At the San Francisco Unified School District, we are dedicated to putting students first and to upholding certain standards of service in every interaction, not only with students, but also with their families and the staff who work with our students and schools.
We have core values, a mission and vision but we hadn’t actually articulated what our service standards are until now. Last week, we shared them with the S.F. Board of Education and today, I want to share them with you.
Why we need service standards
When I first arrived at the SFUSD last year, I focused on hearing from as many people as possible about the SFUSD’s strongest assets and our greatest opportunities for growth.
I heard there was wide variability in the level of service received from some people, schools and departments. It is sometimes difficult to get in touch with staff and to get a timely response. Even for those who work here, it can be tricky to ascertain who to go to with a question and people are sometimes bounced around from department to department.
You may say these experiences are unavoidable for an underfunded public agency such as ours. I say we can do better. It starts with having common language for what we expect and support for delivering on these expectations, along with an approach to tracking customer experiences and feedback.
Why these standards
As you have likely experienced first-hand, there are a lot of businesses — including hospital, retail and even a few other school districts — that have clearly articulated their service standards and trained all of their employees to deliver on these standards.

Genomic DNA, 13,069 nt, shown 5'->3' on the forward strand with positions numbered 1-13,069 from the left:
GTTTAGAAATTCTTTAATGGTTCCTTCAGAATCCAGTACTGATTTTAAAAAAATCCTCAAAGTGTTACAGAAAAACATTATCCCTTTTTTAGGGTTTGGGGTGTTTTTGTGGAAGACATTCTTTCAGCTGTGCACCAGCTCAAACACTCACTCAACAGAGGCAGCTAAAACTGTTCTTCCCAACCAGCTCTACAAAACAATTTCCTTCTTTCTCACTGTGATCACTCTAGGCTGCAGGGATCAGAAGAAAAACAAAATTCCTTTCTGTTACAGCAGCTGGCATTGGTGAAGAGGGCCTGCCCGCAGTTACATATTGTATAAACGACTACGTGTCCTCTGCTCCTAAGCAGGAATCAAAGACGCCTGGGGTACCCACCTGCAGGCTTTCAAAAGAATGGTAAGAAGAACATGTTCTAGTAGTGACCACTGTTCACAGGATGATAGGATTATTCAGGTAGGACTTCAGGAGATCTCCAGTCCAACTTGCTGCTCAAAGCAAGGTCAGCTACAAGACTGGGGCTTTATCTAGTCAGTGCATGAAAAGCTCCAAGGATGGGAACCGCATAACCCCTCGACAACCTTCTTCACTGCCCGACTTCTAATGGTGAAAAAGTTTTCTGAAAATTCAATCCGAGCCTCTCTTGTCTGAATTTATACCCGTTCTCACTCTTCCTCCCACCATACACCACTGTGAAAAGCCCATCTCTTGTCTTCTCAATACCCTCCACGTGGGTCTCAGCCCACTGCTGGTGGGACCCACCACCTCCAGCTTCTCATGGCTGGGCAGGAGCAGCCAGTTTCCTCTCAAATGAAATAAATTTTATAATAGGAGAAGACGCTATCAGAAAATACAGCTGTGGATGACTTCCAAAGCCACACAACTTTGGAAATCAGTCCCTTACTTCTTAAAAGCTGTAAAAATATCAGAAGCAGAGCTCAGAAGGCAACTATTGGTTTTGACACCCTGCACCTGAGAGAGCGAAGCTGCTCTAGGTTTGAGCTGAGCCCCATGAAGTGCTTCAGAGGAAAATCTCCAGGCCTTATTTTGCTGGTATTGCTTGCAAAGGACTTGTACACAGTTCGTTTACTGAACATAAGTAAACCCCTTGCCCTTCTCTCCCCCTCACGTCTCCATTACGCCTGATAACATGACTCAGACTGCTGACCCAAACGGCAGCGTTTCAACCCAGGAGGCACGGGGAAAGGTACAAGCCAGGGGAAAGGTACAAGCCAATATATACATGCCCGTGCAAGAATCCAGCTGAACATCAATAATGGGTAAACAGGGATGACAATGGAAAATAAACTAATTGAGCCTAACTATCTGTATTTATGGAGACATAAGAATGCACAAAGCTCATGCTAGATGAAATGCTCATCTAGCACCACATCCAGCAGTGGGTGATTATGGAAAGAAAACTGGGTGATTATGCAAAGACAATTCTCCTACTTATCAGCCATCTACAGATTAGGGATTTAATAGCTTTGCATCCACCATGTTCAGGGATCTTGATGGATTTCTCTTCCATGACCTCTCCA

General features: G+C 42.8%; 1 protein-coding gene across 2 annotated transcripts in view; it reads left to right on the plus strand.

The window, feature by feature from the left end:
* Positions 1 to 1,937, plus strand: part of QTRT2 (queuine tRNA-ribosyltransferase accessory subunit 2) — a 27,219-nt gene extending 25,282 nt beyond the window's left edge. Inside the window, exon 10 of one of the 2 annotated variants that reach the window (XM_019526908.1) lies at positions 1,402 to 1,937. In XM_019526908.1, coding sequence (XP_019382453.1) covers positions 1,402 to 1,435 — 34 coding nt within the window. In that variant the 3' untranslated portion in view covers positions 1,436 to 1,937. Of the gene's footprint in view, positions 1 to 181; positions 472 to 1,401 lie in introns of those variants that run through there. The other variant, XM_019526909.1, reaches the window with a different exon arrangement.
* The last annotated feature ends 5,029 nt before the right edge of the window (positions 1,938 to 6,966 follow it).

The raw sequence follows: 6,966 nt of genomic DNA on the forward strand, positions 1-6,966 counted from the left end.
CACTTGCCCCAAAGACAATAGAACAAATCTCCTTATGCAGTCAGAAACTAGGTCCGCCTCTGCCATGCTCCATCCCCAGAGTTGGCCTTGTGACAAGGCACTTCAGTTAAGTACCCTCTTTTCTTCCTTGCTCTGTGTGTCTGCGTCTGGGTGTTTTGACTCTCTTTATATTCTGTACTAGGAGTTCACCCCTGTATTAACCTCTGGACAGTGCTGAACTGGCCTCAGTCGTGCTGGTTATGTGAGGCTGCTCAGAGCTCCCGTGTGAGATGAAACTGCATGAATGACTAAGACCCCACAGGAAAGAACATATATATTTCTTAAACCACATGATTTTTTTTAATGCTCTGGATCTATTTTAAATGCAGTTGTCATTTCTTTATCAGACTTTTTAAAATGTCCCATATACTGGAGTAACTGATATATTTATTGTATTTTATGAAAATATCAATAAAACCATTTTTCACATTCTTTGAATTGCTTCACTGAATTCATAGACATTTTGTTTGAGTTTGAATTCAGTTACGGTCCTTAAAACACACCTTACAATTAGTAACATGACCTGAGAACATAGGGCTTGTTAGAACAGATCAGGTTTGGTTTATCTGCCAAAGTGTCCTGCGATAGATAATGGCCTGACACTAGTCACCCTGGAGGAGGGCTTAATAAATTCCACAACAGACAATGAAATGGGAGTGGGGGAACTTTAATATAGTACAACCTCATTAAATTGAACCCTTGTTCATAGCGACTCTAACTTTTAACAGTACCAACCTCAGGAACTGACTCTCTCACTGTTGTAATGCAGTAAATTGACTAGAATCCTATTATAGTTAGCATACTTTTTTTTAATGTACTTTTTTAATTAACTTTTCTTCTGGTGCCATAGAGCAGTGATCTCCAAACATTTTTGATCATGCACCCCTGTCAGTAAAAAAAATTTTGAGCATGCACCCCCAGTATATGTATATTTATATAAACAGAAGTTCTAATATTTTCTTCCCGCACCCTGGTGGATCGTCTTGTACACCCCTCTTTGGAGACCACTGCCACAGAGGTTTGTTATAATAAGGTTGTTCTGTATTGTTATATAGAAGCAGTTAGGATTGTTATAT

I have said, “We want to be the Nordstrom of public school districts.” While I do not have any intention of doing product placement — no, we’re not going to sell shoes and you don’t have to have any money to access our services — I want people to understand that even small changes in our behavior can improve the experience of thousands of people who interact with SFUSD staff every day.
We’ve taken the time to learn from organizations with a proven track record of providing measurably consistent and high-quality service to a diverse community like ours. One lesson we’ve learned is that it’s best to establish broad universal standards our employees can apply to their work in different contexts. Whether a janitor, a school clerk, a meal service provider, budget analyst or school principal, our new service standards apply to all our employees.
Our Nine Service Standards
Honor. This means:
Understand. This means:
Guide. This means:
We’re beginning to provide tools and training for employees in our central service departments, starting with those who serve the most families and staff. While our teachers and principals are constantly invited to participate in professional learning, our administrative assistants, cafeteria workers and central services staff rarely have access to training. It will take some time for new practices to take hold. Please know that we always welcome your feedback on how we’re doing.
Vincent Matthews is superintendent of the San Francisco Unified School District.